Introduction

A young Riponui kiwi found in December with a serious neck injury flies back to Whangarei tomorrow (19 January), with the help of airline wings.

A young Riponui kiwi found in December with a serious neck injury flies back to Whangarei tomorrow (19 January), with the help of airline wings.

The kiwi was discovered within the Whangarei Kiwi Sanctuary six weeks ago, with an injury, which caused its head to twist upside down. Thanks to emergency flights with Eagle Air and Air Nelson, followed by intensive care at the New Zealand Wildlife Health Centre at Massey University, the brave little bird is better and ready to resume life in Northland.

It’s thought the injury was caused by an inner-ear problem, probably an infection.

The kiwi will be released onto predator-free Matakohe-Limestone Island and monitored every few days by resident rangers. The island is home to other kiwi and used as a crèche for the BNZ’s Operation Nest Egg (BNZONE) programme.

“Once adjusted to life in the wild the kiwi will be returned to its home at Riponui Scenic Reserve, where it came from. This type of release is known as a soft-release, where the birds have some time to get used to natural surroundings again,” says Department of Conservation (DOC) spokesperson Emma Craig.

The kiwi, whose sex is unclear, received exceptional care while at the wildlife health centre, with specialist medical treatment including a CT scan. Vets reported that despite hating receiving fluids, she loved ear drops and really enjoyed an ear rub!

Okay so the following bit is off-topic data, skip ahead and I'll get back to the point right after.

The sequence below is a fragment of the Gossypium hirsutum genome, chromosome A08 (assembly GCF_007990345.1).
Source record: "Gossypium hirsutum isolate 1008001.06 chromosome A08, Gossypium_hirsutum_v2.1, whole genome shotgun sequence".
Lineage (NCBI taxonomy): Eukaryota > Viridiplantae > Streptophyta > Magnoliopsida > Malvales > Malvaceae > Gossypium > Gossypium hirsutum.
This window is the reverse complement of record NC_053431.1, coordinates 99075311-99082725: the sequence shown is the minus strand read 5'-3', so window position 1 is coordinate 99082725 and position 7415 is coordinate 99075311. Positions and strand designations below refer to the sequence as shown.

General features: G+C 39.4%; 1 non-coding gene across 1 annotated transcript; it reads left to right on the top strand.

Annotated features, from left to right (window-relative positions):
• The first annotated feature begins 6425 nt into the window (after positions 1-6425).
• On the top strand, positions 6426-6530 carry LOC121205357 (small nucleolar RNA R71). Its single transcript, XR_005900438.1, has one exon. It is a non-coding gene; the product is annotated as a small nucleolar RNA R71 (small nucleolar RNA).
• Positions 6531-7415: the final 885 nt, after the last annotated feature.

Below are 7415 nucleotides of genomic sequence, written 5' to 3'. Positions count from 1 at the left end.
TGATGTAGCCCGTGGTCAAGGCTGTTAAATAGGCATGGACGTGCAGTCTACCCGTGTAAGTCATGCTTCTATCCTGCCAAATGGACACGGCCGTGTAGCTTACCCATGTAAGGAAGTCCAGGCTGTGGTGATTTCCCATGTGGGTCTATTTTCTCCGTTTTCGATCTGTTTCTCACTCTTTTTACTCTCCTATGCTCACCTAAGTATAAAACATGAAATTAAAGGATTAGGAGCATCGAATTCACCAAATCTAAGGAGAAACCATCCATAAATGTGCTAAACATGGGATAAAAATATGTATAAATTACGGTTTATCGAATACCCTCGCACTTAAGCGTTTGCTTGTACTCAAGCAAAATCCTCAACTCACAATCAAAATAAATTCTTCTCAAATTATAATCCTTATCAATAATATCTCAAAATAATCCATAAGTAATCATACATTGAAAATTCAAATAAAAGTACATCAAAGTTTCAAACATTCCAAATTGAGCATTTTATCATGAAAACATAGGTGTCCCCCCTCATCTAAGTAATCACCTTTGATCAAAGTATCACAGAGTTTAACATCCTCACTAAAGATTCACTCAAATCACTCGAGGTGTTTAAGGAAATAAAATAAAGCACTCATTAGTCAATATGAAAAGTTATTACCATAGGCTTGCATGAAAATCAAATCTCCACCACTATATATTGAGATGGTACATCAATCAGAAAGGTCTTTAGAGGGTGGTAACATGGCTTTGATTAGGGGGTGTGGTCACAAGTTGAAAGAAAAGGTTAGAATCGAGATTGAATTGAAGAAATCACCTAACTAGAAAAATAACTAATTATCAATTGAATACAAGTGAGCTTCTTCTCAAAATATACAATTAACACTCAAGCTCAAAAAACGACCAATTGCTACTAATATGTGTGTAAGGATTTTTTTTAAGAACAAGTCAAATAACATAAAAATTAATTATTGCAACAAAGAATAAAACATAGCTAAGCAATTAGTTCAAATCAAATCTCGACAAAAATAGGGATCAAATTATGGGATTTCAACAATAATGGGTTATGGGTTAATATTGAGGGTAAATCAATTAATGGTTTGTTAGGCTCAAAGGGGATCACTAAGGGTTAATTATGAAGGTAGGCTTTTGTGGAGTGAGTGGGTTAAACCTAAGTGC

“This young bird was so lucky to have been found in such a sad condition when it was. It’s very likely it would have died from the injury otherwise,” Ms Craig says. “Thanks to the help of the airlines and veterinary experts we’ve been able to restore another kiwi to health. It should soon be returned to its home population in the sanctuary.”

Kiwi can live for more than 50 years in the wild where dogs are always under control. The injured bird, thought to be about a year old, should have a long life ahead and be able to contribute to Whangarei kiwi populations if protected from threats such as dogs. 

Want to name this plucky kiwi? Send your suggestions to Northlandkiwi@doc.govt.nz to win a kiwi field trip!

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